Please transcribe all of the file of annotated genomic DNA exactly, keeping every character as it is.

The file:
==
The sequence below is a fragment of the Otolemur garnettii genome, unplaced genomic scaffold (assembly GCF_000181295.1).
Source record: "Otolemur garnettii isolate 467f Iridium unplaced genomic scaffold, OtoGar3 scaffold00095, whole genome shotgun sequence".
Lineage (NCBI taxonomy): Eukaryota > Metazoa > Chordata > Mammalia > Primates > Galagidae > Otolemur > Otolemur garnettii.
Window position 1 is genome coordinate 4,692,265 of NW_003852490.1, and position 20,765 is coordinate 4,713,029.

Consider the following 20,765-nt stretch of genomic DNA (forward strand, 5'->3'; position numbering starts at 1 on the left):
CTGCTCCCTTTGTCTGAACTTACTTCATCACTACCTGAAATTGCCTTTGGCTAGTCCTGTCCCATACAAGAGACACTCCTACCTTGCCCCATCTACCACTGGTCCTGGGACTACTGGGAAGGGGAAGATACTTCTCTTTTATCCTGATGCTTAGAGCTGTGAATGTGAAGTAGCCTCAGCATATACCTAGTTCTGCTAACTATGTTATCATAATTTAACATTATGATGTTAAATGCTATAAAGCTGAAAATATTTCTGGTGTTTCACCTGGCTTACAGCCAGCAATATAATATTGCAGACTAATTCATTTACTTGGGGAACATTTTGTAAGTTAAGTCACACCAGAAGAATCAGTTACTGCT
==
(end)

The sequence below is a fragment of the Otolemur garnettii genome, unplaced genomic scaffold (assembly GCF_000181295.1).
Source record: "Otolemur garnettii isolate 467f Iridium unplaced genomic scaffold, OtoGar3 scaffold00095, whole genome shotgun sequence".
Lineage (NCBI taxonomy): Eukaryota > Metazoa > Chordata > Mammalia > Primates > Galagidae > Otolemur > Otolemur garnettii.
Window position 1 is genome coordinate 4,692,265 of NW_003852490.1, and position 20,765 is coordinate 4,713,029.

Consider the following 20,765-nt stretch of genomic DNA (forward strand, 5'->3'; position numbering starts at 1 on the left):
CTGCTCCCTTTGTCTGAACTTACTTCATCACTACCTGAAATTGCCTTTGGCTAGTCCTGTCCCATACAAGAGACACTCCTACCTTGCCCCATCTACCACTGGTCCTGGGACTACTGGGAAGGGGAAGATACTTCTCTTTTATCCTGATGCTTAGAGCTGTGAATGTGAAGTAGCCTCAGCATATACCTAGTTCTGCTAACTATGTTATCATAATTTAACATTATGATGTTAAATGCTATAAAGCTGAAAATATTTCTGGTGTTTCACCTGGCTTACAGCCAGCAATATAATATTGCAGACTAATTCATTTACTTGGGGAACATTTTGTAAGTTAAGTCACACCAGAAGAATCAGTTACTGCT